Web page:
CHENNAI: Netflix appears desperate to build its library and with coronavirus-related lockdowns taking place across the world, the streaming giant is probably under the mistaken notion that anything will do. Its latest offering, “Coffee & Kareem,” directed by Michael Dowse, is not just inane, but rather silly too. It seems that Netflix believed that by putting together a young, outspoken black pre-teen — 12-year-old Kareem (Terrence Little Gardenhigh) — and a failed white cop — Coffee (Ed Helms, also a producer) — it could produce laughs based on a plethora of stereotypes and gags. Well, far from it.
The movie turns into 88 minutes of bizarre happenings – like the boy trying to bump off the policeman, while the two are being chased by drug-pedaling thugs. To top it all off, bullets fly in just every direction, hand-grenades blow up for comedic effect and car chases tail spin into the ridiculous.
The plot follows Kareem as he realizes his mother Vanessa (Taraji P. Henson) is dating Coffee and the boy hates the idea of this union. In his bid to scare Coffee off, he embroils the trio in a drug trade-off with a motley crew of characters and mishaps around every corner in a slapstick comedy that may suit some viewers’ tastes if they enjoy gags and raunchy jokes.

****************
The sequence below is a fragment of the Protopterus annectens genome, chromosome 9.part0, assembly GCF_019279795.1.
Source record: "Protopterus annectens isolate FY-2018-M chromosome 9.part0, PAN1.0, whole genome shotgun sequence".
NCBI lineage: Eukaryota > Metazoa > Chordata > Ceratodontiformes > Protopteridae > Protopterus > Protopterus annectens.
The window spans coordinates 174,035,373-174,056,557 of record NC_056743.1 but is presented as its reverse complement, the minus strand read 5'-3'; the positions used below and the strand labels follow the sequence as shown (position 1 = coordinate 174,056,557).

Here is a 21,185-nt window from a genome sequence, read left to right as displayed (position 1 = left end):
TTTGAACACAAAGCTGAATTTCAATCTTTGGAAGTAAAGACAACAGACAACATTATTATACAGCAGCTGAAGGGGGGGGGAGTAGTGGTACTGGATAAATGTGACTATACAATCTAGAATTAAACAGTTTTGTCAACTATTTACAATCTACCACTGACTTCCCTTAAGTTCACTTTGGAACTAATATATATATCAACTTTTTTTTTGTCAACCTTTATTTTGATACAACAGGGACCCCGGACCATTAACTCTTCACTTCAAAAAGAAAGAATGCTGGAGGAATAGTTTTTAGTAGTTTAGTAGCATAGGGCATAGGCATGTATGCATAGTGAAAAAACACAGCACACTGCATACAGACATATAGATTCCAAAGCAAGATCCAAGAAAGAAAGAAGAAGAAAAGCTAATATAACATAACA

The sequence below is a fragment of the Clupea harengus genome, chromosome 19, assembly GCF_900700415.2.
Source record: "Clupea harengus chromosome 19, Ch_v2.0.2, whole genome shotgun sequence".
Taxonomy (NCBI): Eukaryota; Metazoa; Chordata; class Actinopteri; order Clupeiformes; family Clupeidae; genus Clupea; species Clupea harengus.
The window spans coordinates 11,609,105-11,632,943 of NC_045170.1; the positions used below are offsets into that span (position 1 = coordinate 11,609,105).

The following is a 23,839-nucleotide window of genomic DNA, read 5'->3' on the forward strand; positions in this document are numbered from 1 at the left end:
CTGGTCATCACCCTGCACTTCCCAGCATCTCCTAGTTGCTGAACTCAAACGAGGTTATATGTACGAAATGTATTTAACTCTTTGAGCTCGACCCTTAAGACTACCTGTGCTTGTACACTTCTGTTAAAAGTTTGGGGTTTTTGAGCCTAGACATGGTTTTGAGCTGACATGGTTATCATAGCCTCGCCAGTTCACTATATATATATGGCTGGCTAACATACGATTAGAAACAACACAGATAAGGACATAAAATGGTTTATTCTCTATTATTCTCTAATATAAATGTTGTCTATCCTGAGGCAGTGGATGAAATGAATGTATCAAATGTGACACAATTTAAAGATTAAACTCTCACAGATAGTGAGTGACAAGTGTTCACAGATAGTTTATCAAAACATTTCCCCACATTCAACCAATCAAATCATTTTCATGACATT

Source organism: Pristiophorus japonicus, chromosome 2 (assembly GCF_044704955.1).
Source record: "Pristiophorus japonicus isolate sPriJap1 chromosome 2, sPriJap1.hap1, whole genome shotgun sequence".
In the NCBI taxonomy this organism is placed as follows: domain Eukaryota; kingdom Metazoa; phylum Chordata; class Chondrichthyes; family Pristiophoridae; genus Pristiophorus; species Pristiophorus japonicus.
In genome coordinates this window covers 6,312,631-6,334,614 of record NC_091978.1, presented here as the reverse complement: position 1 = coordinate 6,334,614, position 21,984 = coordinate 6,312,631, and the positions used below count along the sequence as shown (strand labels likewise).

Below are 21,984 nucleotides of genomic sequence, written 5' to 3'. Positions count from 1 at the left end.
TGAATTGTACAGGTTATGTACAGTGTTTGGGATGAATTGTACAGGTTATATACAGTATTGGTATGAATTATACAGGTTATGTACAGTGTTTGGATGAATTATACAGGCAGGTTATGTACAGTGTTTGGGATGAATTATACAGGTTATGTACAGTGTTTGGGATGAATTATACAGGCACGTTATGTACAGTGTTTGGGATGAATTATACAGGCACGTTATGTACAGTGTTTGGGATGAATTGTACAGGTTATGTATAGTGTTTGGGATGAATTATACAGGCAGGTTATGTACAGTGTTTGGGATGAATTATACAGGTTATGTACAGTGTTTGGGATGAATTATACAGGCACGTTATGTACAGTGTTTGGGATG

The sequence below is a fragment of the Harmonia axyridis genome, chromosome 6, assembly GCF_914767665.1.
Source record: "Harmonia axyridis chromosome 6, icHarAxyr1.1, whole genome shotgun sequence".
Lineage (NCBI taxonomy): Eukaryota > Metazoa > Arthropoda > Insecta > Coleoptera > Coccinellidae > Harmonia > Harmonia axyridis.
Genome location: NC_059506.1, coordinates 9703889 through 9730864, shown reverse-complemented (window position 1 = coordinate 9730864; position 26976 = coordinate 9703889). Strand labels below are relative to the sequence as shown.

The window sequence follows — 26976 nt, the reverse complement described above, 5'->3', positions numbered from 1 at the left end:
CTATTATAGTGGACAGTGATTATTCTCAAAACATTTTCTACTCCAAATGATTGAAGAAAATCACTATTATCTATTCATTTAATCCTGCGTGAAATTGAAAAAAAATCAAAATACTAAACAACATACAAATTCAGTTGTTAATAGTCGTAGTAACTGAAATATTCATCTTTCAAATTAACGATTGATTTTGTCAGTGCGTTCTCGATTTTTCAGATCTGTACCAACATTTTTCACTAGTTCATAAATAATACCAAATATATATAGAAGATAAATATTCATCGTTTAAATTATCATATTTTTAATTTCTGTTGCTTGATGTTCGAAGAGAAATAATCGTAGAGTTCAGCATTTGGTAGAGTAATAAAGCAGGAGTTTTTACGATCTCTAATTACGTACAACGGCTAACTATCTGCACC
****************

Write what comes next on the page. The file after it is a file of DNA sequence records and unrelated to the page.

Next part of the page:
As the film progresses, it becomes clear that Kareem could teach Coffee a thing or two about confidence. “I’ve got 42% body fat. Know why I don’t get picked on?” asks the kid, before explaining his bizarre technique that involves shouting explicit threats as aggressively as possible. Shane Mack’s screenplay is not without laughs, but it lacks sense or sensibility.
Most of the conversations in the film are racially charged, with attempts to use the black-white relationship at the center of the film as fodder for banter and jokes to limited comedic effect, while it has to be said that while some may find the extreme sexual references amusing, it borders on disturbing when recited by a child actor.
Honestly, I wonder how Netflix could have invested in a work like this. In short, “Coffee & Kareem” leaves a bitter taste.